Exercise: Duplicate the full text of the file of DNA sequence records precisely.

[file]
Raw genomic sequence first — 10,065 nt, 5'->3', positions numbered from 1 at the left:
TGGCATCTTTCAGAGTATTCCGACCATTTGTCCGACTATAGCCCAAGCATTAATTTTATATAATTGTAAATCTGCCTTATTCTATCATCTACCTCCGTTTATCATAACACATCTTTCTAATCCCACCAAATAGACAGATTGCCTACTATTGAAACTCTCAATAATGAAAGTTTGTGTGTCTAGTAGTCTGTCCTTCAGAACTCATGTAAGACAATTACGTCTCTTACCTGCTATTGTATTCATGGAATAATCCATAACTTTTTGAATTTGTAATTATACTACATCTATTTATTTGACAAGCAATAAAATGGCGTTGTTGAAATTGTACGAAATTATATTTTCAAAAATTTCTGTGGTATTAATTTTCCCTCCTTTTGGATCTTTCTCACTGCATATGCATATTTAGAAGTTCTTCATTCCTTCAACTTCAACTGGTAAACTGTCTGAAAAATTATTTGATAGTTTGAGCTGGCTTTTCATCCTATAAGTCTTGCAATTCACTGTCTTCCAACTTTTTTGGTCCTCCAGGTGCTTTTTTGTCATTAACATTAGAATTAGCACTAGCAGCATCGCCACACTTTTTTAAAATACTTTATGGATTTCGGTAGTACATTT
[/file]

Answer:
Raw genomic sequence first — 10,065 nt, 5'->3', positions numbered from 1 at the left:
TGGCATCTTTCAGAGTATTCCGACCATTTGTCCGACTATAGCCCAAGCATTAATTTTATATAATTGTAAATCTGCCTTATTCTATCATCTACCTCCGTTTATCATAACACATCTTTCTAATCCCACCAAATAGACAGATTGCCTACTATTGAAACTCTCAATAATGAAAGTTTGTGTGTCTAGTAGTCTGTCCTTCAGAACTCATGTAAGACAATTACGTCTCTTACCTGCTATTGTATTCATGGAATAATCCATAACTTTTTGAATTTGTAATTATACTACATCTATTTATTTGACAAGCAATAAAATGGCGTTGTTGAAATTGTACGAAATTATATTTTCAAAAATTTCTGTGGTATTAATTTTCCCTCCTTTTGGATCTTTCTCACTGCATATGCATATTTAGAAGTTCTTCATTCCTTCAACTTCAACTGGTAAACTGTCTGAAAAATTATTTGATAGTTTGAGCTGGCTTTTCATCCTATAAGTCTTGCAATTCACTGTCTTCCAACTTTTTTGGTCCTCCAGGTGCTTTTTTGTCATTAACATTAGAATTAGCACTAGCAGCATCGCCACACTTTTTTAAAATACTTTATGGATTTCGGTAGTACATTT